If you ever wondered what it would be like if Sam Raimi had directed The Exorcist, then made it a Choose Your Own Adventure tale and put it on the internet, you might have a vague understanding about what you were about to get yourself into with Spade. Created by John Johnson, CEO of Darkstone Entertainment, an independent film company based out of Charlottesville, VA, Spade opens with a stark opening credits sequence overlaid with the original 1980’s theme from V, which whoever runs the company’s YouTube account assures a concerned commenter is “actually a YouTube friendly song. And since we are not selling this in any way or making a dime, we be safe.”
What follows is three parts of introduction to the world of Spade: eye-patched Jack Spade himself, who apparently saved the world fifteen years ago and has nothing to show for it but a penchant for drinking himself into a coma, his younger, hotter, ass-kicking wife Lena, a Masonic assassin, a preacher who can hurt with the power of his mind and enjoys cursing, and an innocent fast-food waitress who apparently is the new key to saving the world…again. Follow this up with horrific visions of possessed girls who make you bleed green when they get inside you and a spectacled, well-dressed host named Mr. Lobo who greets you at the end of part 3 to give you the options for where the show can go next based on what you decide.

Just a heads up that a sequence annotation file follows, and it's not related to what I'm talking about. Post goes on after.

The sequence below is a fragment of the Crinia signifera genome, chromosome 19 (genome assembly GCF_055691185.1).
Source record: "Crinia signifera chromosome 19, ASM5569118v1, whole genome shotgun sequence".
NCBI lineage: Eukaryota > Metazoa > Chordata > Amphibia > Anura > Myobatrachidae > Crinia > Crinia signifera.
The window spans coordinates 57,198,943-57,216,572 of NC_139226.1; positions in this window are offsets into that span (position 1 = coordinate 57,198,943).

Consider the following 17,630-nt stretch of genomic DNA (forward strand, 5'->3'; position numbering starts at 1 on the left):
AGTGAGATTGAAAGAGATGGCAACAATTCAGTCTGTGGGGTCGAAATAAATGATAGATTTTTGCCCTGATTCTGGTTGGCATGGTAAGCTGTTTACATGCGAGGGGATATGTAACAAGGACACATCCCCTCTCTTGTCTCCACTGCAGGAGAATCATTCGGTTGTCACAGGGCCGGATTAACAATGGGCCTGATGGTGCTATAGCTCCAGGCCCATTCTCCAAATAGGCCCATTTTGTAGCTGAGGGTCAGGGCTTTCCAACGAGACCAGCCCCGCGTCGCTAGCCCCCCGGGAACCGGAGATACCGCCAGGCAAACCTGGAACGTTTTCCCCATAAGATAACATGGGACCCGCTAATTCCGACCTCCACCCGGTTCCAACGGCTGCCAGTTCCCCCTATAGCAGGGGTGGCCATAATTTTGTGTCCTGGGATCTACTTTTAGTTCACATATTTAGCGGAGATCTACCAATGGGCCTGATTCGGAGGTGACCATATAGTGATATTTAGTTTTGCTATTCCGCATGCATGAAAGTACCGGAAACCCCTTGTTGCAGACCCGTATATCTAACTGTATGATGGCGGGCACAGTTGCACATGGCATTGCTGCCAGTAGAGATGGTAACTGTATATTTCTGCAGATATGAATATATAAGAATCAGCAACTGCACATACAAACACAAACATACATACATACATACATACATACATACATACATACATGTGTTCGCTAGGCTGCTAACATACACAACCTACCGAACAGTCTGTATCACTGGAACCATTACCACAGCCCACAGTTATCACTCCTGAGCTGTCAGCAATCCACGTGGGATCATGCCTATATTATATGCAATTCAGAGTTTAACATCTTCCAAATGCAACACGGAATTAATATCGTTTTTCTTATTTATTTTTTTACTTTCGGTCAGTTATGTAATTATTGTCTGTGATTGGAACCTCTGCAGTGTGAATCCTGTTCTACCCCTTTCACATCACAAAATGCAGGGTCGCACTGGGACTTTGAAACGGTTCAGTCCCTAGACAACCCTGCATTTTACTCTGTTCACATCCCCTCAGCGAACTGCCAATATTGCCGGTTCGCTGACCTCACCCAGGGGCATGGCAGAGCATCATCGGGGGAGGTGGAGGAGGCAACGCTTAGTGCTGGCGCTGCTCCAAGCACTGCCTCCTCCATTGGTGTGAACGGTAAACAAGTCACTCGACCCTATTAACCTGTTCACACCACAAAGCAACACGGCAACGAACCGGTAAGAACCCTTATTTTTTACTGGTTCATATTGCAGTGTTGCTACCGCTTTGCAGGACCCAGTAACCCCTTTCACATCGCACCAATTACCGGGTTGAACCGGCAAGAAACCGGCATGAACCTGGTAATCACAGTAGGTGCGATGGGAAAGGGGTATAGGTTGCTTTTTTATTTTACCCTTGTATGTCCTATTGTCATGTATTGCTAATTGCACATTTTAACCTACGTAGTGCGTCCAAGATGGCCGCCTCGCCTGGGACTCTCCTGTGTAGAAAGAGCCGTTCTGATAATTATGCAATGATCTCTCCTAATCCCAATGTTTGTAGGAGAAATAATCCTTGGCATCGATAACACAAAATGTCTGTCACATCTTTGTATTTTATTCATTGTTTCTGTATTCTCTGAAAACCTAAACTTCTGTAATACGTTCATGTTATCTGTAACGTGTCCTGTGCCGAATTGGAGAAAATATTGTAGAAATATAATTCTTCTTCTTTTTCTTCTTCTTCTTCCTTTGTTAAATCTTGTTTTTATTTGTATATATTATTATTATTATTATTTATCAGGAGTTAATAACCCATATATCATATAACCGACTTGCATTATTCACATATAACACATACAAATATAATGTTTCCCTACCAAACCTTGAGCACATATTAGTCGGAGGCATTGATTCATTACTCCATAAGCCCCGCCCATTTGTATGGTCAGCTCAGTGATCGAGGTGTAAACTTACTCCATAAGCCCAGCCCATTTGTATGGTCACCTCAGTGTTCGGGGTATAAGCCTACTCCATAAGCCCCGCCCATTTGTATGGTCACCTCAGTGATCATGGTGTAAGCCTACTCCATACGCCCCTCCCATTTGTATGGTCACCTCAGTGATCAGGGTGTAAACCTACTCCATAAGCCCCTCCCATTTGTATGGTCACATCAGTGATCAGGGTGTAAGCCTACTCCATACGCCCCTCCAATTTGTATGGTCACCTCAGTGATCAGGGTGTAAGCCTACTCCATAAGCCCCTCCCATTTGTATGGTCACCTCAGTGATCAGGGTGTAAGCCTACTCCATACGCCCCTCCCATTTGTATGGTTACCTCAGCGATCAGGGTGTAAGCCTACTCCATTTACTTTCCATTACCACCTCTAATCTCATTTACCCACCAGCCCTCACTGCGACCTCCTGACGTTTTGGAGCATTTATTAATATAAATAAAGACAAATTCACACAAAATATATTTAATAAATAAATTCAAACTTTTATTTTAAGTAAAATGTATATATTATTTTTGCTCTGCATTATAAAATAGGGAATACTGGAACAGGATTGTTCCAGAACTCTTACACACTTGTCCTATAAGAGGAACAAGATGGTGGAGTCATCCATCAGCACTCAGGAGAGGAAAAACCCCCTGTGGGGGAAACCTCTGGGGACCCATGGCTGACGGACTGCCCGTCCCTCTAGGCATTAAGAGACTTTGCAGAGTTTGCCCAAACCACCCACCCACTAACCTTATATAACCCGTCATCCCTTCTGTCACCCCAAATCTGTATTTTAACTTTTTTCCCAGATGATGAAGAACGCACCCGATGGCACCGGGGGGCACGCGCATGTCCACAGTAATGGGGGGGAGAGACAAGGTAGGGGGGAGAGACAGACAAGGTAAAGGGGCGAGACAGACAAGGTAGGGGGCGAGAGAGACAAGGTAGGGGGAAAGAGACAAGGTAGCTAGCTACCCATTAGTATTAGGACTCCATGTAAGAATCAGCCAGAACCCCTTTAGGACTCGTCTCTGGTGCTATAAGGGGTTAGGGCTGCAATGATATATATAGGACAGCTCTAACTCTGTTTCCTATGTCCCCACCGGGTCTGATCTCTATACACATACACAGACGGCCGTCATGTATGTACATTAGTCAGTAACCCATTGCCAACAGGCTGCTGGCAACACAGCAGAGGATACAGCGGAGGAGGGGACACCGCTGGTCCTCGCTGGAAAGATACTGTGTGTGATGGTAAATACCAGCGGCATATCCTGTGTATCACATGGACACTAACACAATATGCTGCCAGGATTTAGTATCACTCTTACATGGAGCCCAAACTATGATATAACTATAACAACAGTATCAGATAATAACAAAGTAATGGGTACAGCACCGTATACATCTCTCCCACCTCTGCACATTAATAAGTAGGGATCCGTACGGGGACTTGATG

The series is shot very lo-fi and while the actors may not be seasoned professionals, they clearly know their roles well and have chemistry with each other. And while I’ve seen other series that have attempted to take use of the YouTube annotations as a way to do a Choose Your Own Adventure storyline, this is the first time I’ve come across the narrator used having his own distinct character with an interesting presence and personality. He almost makes you hesitate to click a choice just to see how he will chastise you (and let me assure you…he will).
New episodes of Spade will air every other Thursday for the rest of 2010. After each new episode, the audience has 72 hours to let Mr. Lobo know of where they’d like to see the series go next.